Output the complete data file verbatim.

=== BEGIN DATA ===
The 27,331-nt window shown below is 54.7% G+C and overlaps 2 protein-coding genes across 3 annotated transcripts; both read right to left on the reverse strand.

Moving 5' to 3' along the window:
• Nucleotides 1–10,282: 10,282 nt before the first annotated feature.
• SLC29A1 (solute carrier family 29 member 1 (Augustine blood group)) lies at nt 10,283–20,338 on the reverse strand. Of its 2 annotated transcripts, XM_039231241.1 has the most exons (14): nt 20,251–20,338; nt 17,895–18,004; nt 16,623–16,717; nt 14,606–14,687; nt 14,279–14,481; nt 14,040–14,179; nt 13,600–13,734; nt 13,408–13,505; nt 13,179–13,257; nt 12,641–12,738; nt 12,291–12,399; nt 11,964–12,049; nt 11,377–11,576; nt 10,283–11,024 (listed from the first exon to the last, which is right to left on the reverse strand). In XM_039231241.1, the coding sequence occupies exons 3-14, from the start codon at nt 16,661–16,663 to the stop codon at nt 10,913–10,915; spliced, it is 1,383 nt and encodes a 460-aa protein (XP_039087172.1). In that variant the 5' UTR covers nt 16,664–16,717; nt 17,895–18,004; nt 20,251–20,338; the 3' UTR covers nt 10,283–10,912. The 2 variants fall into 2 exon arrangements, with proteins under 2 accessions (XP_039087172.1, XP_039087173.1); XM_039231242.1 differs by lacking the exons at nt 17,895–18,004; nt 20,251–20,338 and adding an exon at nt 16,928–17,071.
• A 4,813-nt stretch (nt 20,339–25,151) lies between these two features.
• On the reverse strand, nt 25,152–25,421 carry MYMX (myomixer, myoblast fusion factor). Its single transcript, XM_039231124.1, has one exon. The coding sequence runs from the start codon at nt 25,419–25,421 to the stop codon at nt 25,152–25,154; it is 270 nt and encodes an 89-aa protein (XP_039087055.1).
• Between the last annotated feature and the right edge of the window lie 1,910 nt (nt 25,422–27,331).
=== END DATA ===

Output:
The 27,331-nt window shown below is 54.7% G+C and overlaps 2 protein-coding genes across 3 annotated transcripts; both read right to left on the reverse strand.

Moving 5' to 3' along the window:
• Nucleotides 1–10,282: 10,282 nt before the first annotated feature.
• SLC29A1 (solute carrier family 29 member 1 (Augustine blood group)) lies at nt 10,283–20,338 on the reverse strand. Of its 2 annotated transcripts, XM_039231241.1 has the most exons (14): nt 20,251–20,338; nt 17,895–18,004; nt 16,623–16,717; nt 14,606–14,687; nt 14,279–14,481; nt 14,040–14,179; nt 13,600–13,734; nt 13,408–13,505; nt 13,179–13,257; nt 12,641–12,738; nt 12,291–12,399; nt 11,964–12,049; nt 11,377–11,576; nt 10,283–11,024 (listed from the first exon to the last, which is right to left on the reverse strand). In XM_039231241.1, the coding sequence occupies exons 3-14, from the start codon at nt 16,661–16,663 to the stop codon at nt 10,913–10,915; spliced, it is 1,383 nt and encodes a 460-aa protein (XP_039087172.1). In that variant the 5' UTR covers nt 16,664–16,717; nt 17,895–18,004; nt 20,251–20,338; the 3' UTR covers nt 10,283–10,912. The 2 variants fall into 2 exon arrangements, with proteins under 2 accessions (XP_039087172.1, XP_039087173.1); XM_039231242.1 differs by lacking the exons at nt 17,895–18,004; nt 20,251–20,338 and adding an exon at nt 16,928–17,071.
• A 4,813-nt stretch (nt 20,339–25,151) lies between these two features.
• On the reverse strand, nt 25,152–25,421 carry MYMX (myomixer, myoblast fusion factor). Its single transcript, XM_039231124.1, has one exon. The coding sequence runs from the start codon at nt 25,419–25,421 to the stop codon at nt 25,152–25,154; it is 270 nt and encodes an 89-aa protein (XP_039087055.1).
• Between the last annotated feature and the right edge of the window lie 1,910 nt (nt 25,422–27,331).